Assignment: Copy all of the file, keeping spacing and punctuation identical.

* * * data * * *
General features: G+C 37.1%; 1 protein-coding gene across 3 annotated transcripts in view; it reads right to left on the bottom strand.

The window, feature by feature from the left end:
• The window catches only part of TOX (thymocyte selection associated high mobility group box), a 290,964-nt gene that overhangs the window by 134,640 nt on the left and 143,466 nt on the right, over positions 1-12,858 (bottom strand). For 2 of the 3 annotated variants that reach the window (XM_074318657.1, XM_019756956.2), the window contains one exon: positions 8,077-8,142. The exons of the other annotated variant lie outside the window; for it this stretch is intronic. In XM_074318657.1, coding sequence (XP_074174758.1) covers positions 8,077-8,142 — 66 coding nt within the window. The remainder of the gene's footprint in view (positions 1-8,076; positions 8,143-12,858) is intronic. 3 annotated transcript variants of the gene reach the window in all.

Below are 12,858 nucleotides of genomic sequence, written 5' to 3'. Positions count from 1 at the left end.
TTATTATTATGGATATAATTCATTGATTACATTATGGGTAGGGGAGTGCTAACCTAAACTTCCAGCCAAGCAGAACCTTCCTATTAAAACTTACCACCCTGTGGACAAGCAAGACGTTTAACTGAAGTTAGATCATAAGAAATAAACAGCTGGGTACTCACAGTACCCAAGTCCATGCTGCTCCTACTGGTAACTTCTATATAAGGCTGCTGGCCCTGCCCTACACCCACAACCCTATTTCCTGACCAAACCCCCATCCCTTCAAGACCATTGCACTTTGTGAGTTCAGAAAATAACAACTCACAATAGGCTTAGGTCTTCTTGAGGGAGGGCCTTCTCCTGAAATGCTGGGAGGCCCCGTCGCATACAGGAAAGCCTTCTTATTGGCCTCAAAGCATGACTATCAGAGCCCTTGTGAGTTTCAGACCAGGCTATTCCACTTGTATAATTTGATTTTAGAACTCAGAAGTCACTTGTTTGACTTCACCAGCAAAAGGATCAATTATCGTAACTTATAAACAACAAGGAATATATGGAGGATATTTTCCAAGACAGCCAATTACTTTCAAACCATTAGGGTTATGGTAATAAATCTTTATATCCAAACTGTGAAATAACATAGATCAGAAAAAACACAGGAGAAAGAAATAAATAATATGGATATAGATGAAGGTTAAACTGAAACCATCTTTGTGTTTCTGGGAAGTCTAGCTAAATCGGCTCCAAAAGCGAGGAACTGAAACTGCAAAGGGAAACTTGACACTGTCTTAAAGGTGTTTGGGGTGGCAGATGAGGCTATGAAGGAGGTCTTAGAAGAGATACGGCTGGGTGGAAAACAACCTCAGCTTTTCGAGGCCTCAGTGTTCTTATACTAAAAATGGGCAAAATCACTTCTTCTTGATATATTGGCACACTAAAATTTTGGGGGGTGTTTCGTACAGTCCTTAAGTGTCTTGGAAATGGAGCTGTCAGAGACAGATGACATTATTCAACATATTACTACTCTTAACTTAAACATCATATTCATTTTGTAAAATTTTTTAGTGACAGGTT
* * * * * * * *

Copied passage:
General features: G+C 37.1%; 1 protein-coding gene across 3 annotated transcripts in view; it reads right to left on the bottom strand.

The window, feature by feature from the left end:
• The window catches only part of TOX (thymocyte selection associated high mobility group box), a 290,964-nt gene that overhangs the window by 134,640 nt on the left and 143,466 nt on the right, over positions 1-12,858 (bottom strand). For 2 of the 3 annotated variants that reach the window (XM_074318657.1, XM_019756956.2), the window contains one exon: positions 8,077-8,142. The exons of the other annotated variant lie outside the window; for it this stretch is intronic. In XM_074318657.1, coding sequence (XP_074174758.1) covers positions 8,077-8,142 — 66 coding nt within the window. The remainder of the gene's footprint in view (positions 1-8,076; positions 8,143-12,858) is intronic. 3 annotated transcript variants of the gene reach the window in all.

Below are 12,858 nucleotides of genomic sequence, written 5' to 3'. Positions count from 1 at the left end.
TTATTATTATGGATATAATTCATTGATTACATTATGGGTAGGGGAGTGCTAACCTAAACTTCCAGCCAAGCAGAACCTTCCTATTAAAACTTACCACCCTGTGGACAAGCAAGACGTTTAACTGAAGTTAGATCATAAGAAATAAACAGCTGGGTACTCACAGTACCCAAGTCCATGCTGCTCCTACTGGTAACTTCTATATAAGGCTGCTGGCCCTGCCCTACACCCACAACCCTATTTCCTGACCAAACCCCCATCCCTTCAAGACCATTGCACTTTGTGAGTTCAGAAAATAACAACTCACAATAGGCTTAGGTCTTCTTGAGGGAGGGCCTTCTCCTGAAATGCTGGGAGGCCCCGTCGCATACAGGAAAGCCTTCTTATTGGCCTCAAAGCATGACTATCAGAGCCCTTGTGAGTTTCAGACCAGGCTATTCCACTTGTATAATTTGATTTTAGAACTCAGAAGTCACTTGTTTGACTTCACCAGCAAAAGGATCAATTATCGTAACTTATAAACAACAAGGAATATATGGAGGATATTTTCCAAGACAGCCAATTACTTTCAAACCATTAGGGTTATGGTAATAAATCTTTATATCCAAACTGTGAAATAACATAGATCAGAAAAAACACAGGAGAAAGAAATAAATAATATGGATATAGATGAAGGTTAAACTGAAACCATCTTTGTGTTTCTGGGAAGTCTAGCTAAATCGGCTCCAAAAGCGAGGAACTGAAACTGCAAAGGGAAACTTGACACTGTCTTAAAGGTGTTTGGGGTGGCAGATGAGGCTATGAAGGAGGTCTTAGAAGAGATACGGCTGGGTGGAAAACAACCTCAGCTTTTCGAGGCCTCAGTGTTCTTATACTAAAAATGGGCAAAATCACTTCTTCTTGATATATTGGCACACTAAAATTTTGGGGGGTGTTTCGTACAGTCCTTAAGTGTCTTGGAAATGGAGCTGTCAGAGACAGATGACATTATTCAACATATTACTACTCTTAACTTAAACATCATATTCATTTTGTAAAATTTTTTAGTGACAGGTT